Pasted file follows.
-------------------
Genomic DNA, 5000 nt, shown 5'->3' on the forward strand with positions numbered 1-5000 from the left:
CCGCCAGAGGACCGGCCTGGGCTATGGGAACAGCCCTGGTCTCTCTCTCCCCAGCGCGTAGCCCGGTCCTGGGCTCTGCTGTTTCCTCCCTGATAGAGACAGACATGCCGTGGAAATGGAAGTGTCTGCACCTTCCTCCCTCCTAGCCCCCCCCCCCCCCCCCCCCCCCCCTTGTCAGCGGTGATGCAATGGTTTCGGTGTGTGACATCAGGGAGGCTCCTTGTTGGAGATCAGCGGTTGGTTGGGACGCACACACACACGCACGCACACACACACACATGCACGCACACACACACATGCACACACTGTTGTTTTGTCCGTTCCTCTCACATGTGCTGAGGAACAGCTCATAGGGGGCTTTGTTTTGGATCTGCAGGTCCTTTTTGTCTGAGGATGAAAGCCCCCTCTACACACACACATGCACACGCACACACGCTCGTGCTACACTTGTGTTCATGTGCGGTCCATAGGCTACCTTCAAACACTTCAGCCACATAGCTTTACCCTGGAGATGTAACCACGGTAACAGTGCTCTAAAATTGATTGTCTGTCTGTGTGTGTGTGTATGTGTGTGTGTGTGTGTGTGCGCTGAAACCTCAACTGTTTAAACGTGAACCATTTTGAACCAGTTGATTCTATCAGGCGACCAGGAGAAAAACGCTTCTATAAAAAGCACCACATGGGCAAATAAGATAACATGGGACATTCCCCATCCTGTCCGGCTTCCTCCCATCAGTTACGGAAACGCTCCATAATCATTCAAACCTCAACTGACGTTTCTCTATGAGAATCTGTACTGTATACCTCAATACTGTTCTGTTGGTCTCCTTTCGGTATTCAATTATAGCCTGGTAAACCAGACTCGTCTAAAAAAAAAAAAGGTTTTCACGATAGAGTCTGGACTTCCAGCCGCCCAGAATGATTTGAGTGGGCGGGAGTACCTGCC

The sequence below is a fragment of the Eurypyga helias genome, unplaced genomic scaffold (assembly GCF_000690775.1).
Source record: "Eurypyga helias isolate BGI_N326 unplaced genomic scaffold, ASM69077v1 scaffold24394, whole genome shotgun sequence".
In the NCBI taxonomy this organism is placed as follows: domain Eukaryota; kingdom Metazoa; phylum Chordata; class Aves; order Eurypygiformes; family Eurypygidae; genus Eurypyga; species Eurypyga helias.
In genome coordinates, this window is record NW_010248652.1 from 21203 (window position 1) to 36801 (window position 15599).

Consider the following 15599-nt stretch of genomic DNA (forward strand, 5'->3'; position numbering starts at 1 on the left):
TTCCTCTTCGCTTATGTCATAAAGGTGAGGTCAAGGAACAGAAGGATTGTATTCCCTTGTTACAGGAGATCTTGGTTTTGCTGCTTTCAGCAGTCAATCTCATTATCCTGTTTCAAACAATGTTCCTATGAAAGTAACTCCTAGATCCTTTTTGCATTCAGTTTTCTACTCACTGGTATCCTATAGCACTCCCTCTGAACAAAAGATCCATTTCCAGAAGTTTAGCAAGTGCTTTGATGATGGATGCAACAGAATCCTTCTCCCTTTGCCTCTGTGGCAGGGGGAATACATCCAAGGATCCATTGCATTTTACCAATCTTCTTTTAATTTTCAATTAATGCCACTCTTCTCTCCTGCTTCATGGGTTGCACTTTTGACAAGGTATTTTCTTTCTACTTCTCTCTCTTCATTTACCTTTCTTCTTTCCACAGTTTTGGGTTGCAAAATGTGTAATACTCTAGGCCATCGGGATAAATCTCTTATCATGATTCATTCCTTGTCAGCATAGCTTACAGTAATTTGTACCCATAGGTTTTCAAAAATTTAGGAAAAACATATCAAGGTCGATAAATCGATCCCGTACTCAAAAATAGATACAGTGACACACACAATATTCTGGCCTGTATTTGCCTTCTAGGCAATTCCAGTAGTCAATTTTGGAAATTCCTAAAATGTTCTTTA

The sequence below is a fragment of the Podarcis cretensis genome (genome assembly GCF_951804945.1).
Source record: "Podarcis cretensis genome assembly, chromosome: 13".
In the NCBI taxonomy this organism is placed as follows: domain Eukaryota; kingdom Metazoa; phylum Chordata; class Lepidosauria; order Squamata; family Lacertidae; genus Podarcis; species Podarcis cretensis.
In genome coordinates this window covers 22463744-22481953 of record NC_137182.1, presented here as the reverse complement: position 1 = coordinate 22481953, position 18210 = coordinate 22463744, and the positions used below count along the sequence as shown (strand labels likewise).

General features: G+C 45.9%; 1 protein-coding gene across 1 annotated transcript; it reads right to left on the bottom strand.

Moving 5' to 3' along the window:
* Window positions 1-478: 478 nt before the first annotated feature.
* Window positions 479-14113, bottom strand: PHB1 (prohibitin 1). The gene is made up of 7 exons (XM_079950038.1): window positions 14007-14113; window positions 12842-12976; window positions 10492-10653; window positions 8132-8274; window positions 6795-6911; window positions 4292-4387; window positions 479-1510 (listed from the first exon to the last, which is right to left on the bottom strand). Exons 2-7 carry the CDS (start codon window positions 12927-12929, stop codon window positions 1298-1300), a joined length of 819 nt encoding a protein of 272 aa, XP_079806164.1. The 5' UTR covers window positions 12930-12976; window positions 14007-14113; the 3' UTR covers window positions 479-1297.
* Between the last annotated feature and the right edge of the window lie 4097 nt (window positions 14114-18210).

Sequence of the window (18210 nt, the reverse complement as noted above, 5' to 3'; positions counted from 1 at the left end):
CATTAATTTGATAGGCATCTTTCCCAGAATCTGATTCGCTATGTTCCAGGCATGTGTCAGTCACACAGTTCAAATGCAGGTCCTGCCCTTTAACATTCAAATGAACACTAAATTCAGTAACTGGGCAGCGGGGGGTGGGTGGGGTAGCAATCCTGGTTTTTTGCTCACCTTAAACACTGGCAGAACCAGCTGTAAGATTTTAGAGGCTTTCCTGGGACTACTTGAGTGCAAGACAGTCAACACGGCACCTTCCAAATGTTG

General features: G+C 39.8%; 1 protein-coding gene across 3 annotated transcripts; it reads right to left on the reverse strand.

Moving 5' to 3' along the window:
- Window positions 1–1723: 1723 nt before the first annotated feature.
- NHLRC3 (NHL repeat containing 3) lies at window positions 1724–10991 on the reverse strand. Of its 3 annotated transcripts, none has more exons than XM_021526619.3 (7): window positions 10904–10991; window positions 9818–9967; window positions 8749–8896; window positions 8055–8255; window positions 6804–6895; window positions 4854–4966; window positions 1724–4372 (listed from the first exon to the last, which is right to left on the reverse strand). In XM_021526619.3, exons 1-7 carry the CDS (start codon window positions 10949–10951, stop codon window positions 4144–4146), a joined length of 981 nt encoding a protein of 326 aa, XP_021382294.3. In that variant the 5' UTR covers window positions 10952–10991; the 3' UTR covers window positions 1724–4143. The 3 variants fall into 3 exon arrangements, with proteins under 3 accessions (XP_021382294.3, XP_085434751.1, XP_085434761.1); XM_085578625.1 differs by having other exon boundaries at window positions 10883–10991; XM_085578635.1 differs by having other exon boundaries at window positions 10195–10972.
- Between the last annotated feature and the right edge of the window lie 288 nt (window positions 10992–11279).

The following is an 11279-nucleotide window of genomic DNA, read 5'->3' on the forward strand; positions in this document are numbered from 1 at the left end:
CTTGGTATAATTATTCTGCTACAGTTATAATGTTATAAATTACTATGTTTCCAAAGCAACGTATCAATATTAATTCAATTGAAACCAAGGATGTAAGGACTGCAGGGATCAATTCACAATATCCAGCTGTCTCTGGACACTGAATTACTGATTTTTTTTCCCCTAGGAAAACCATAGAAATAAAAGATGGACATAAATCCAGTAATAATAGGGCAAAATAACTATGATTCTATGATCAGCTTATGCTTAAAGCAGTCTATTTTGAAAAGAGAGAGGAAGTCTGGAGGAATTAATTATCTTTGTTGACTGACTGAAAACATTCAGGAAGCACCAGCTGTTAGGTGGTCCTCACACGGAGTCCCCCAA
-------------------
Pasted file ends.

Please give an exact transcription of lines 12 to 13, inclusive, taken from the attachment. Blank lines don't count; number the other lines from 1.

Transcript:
In genome coordinates this window covers 22463744-22481953 of record NC_137182.1, presented here as the reverse complement: position 1 = coordinate 22481953, position 18210 = coordinate 22463744, and the positions used below count along the sequence as shown (strand labels likewise).

General features: G+C 45.9%; 1 protein-coding gene across 1 annotated transcript; it reads right to left on the bottom strand.